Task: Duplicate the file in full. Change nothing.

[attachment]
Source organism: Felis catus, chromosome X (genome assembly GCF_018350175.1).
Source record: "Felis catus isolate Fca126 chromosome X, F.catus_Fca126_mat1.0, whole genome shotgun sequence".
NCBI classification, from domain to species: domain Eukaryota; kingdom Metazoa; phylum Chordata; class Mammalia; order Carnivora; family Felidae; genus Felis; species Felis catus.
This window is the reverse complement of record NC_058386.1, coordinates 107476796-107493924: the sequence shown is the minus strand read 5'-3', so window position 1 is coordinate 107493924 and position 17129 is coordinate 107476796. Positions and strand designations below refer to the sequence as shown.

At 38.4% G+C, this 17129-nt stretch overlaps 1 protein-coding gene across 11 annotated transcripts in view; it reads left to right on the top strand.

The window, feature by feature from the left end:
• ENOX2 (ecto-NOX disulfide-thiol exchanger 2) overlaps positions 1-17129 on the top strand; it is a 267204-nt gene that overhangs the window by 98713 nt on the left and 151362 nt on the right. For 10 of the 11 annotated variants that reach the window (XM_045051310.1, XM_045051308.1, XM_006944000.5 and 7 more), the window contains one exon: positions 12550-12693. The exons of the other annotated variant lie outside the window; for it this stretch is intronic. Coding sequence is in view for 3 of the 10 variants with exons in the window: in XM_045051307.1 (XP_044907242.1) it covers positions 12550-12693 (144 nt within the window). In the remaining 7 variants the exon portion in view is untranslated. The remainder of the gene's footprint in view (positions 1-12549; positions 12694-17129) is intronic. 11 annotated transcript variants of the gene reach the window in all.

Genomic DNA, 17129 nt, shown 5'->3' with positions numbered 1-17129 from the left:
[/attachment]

Source organism: Felis catus, chromosome X (genome assembly GCF_018350175.1).
Source record: "Felis catus isolate Fca126 chromosome X, F.catus_Fca126_mat1.0, whole genome shotgun sequence".
NCBI classification, from domain to species: domain Eukaryota; kingdom Metazoa; phylum Chordata; class Mammalia; order Carnivora; family Felidae; genus Felis; species Felis catus.
This window is the reverse complement of record NC_058386.1, coordinates 107476796-107493924: the sequence shown is the minus strand read 5'-3', so window position 1 is coordinate 107493924 and position 17129 is coordinate 107476796. Positions and strand designations below refer to the sequence as shown.

At 38.4% G+C, this 17129-nt stretch overlaps 1 protein-coding gene across 11 annotated transcripts in view; it reads left to right on the top strand.

The window, feature by feature from the left end:
• ENOX2 (ecto-NOX disulfide-thiol exchanger 2) overlaps positions 1-17129 on the top strand; it is a 267204-nt gene that overhangs the window by 98713 nt on the left and 151362 nt on the right. For 10 of the 11 annotated variants that reach the window (XM_045051310.1, XM_045051308.1, XM_006944000.5 and 7 more), the window contains one exon: positions 12550-12693. The exons of the other annotated variant lie outside the window; for it this stretch is intronic. Coding sequence is in view for 3 of the 10 variants with exons in the window: in XM_045051307.1 (XP_044907242.1) it covers positions 12550-12693 (144 nt within the window). In the remaining 7 variants the exon portion in view is untranslated. The remainder of the gene's footprint in view (positions 1-12549; positions 12694-17129) is intronic. 11 annotated transcript variants of the gene reach the window in all.

Genomic DNA, 17129 nt, shown 5'->3' with positions numbered 1-17129 from the left: